5. Update and train your loan processing staff to ensure the loan modifications are booked correctly and promptly.

While no one knows the depth, timing and extent of this current crisis, we do encourage you to proactively move quickly. We have already noted the largest banks announcing such programs, and you will want to make sure your current customers are aware of options, as they are grappling with their own projections of cash flow needs over the next few months.

Moving forward, the March 31 Call Report and quarterly close procedures will be on top of us very quickly.  Please consider that the ALLL analysis will require a bit of thoughtful preparation compared to prior quarters.  Unless you are a public company that is already dealing with the first quarter under CECL, you will not have to deal with adopting the new accounting standard, but you will need to consider that the ALLL factors and the economic conditions have changed considerably since December 31.  

We’ve been talking to CFO’s in the past few days, and here is our suggestion for approaching the March 31 ALLL analysis:

  1. Revisit the qualitative factors, especially the economic conditions factor or factors.  Obviously, the economic outlook has changed since the beginning of the year, so one would expect the factors to go up (that is, move adversely); however, we would note that COVID-19 is not likely to have an equally adverse impact on all loan categories.  We would recommend you go through each collateral and loan type, identifying ones that will likely have a more adverse and immediate impact (such as hotels or restaurants) and those that would have a more significant increase in the economic conditions loss factor, but all or most loan types may have some increase.  You may need to further segment the loan categories in order to fully analyze this.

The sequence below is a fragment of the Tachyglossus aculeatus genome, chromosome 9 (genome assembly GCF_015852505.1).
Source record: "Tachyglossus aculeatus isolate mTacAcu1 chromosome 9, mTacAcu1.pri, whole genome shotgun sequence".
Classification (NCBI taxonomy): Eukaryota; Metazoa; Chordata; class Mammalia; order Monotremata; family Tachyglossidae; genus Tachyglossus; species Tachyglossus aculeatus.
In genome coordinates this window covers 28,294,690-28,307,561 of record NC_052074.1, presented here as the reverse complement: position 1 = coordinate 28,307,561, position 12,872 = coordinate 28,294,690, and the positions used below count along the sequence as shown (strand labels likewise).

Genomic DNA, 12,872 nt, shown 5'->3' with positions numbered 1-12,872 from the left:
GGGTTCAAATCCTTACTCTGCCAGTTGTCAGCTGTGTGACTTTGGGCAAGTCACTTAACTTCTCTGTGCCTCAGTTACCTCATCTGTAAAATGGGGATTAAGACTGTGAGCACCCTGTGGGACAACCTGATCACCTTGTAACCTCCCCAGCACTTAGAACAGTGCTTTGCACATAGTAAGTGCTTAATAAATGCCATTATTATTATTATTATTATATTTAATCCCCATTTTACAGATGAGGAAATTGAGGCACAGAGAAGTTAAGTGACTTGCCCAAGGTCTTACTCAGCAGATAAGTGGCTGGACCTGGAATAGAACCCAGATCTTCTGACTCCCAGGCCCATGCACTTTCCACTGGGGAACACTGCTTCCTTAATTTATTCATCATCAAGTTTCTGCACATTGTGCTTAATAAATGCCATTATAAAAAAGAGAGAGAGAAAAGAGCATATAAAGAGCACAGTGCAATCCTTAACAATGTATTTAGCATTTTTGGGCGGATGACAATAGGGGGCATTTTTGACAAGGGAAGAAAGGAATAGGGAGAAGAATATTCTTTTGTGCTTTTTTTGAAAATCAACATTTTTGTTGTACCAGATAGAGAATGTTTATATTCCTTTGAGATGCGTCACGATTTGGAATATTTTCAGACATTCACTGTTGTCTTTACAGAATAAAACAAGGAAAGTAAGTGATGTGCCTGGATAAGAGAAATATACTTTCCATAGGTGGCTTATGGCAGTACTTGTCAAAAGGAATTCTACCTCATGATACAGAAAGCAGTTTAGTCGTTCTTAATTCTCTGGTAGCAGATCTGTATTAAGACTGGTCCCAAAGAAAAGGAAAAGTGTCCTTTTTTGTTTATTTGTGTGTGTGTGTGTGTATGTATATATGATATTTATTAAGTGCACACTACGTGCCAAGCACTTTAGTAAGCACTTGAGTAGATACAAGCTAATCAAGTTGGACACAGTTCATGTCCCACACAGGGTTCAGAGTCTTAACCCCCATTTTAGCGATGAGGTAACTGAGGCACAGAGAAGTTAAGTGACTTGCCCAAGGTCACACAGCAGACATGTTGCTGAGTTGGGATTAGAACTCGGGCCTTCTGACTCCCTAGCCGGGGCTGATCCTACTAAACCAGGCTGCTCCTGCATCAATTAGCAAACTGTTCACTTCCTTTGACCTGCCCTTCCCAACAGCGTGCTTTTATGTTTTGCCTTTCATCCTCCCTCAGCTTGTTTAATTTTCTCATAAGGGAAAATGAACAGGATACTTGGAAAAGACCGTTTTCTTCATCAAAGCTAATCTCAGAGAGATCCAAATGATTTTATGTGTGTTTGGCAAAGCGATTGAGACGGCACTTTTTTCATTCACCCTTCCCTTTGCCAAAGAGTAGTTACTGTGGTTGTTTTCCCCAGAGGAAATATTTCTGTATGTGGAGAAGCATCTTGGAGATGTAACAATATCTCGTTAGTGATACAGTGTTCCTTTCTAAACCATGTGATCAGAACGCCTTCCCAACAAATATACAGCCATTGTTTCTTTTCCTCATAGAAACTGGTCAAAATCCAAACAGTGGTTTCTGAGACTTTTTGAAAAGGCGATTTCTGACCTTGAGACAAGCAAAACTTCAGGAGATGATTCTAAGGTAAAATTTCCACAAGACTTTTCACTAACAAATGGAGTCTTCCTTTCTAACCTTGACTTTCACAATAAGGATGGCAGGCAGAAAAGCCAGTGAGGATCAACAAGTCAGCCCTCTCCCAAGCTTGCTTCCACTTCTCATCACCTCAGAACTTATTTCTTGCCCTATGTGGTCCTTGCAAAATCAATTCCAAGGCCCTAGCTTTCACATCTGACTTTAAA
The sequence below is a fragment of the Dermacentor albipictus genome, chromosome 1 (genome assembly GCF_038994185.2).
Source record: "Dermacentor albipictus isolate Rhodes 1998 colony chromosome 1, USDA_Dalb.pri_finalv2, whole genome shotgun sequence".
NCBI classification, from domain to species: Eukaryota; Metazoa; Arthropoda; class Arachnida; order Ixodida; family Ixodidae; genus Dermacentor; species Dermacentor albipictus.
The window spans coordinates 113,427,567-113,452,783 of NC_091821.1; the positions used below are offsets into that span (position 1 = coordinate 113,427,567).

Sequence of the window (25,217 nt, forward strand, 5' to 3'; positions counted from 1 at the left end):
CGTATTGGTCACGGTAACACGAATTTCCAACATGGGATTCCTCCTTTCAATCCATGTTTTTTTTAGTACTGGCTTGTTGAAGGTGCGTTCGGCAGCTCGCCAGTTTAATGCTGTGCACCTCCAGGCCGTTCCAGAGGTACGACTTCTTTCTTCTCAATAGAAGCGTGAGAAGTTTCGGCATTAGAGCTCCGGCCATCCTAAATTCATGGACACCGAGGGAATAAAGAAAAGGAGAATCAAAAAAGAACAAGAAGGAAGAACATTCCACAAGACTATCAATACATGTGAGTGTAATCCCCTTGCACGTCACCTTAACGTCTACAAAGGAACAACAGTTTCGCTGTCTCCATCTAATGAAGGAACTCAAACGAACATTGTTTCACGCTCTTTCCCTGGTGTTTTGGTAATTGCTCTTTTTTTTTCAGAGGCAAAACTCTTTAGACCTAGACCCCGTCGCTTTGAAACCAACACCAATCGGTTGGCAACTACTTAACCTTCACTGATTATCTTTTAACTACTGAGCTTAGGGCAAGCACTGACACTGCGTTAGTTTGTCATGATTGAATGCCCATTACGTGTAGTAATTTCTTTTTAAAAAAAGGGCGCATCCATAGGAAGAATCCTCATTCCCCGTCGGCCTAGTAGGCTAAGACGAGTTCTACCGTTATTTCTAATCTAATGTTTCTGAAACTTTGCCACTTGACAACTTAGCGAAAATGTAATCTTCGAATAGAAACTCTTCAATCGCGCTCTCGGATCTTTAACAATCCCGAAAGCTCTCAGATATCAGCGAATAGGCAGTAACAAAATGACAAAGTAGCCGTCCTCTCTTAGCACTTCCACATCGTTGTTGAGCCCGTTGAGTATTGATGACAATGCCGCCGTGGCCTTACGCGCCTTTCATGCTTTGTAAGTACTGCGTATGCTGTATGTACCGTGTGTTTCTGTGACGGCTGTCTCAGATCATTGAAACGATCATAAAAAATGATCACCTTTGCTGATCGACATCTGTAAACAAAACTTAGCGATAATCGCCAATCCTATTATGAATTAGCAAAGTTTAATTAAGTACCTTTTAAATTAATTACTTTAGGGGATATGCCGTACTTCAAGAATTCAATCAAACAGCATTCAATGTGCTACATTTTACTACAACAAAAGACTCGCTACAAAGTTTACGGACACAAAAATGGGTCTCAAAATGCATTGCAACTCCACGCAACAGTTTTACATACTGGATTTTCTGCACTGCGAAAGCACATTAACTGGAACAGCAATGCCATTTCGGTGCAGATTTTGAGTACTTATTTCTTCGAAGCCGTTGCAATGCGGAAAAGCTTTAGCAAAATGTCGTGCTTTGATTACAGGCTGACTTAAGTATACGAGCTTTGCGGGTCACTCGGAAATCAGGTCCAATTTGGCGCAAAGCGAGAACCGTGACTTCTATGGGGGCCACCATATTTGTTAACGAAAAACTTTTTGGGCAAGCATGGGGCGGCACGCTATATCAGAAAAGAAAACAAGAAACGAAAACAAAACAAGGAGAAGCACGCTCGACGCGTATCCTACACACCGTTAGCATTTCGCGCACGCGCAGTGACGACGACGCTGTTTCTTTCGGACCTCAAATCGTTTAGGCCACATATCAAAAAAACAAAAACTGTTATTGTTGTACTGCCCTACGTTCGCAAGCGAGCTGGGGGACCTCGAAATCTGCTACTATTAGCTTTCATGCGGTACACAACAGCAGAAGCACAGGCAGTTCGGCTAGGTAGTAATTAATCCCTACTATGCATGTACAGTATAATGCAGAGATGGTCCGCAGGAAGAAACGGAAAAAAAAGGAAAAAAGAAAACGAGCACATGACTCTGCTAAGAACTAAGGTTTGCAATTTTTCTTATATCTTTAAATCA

2. Revisit the estimated loss on impaired loans calculations, as conditions and fair values may have decreased since the beginning of the year, and the present value of cash flows may need to be revisited.
  3. Recommend you review loans that have higher (more adverse) loan grades, but were not previously identified as impaired, to consider if any of those loans “on the bubble” may need to be reconsidered for impairment, due to the worsening economic conditions.
  4. Lastly, we would suggest a brief memo setting forth Management’s approach, to accompany the normal ALLL reporting to the Board, to document and acknowledge that the ALLL analysis appropriately considered the changing economic conditions and potential adverse impact due to COVID-19.

We fully recognize the uncertainty and additional pressure on management during this time and welcome the opportunity to be a sounding board to assist you through this crisis. Please contact us if you have questions and continue to check our COVID-19 RESOURCE HUB for sources of information and updates.

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Paul is a shareholder in the Financial Institution Advisory Group of Saltmarsh, Cleaveland & Gund and the shareholder in charge of our Orlando office. He has over 25 years of public accounting and senior management experience, primarily serving financial institutions. Paul has extensive experience advising clients on accounting and financial reporting matters, enterprise risk management, asset liability management, mergers and acquisitions, and strategic planning.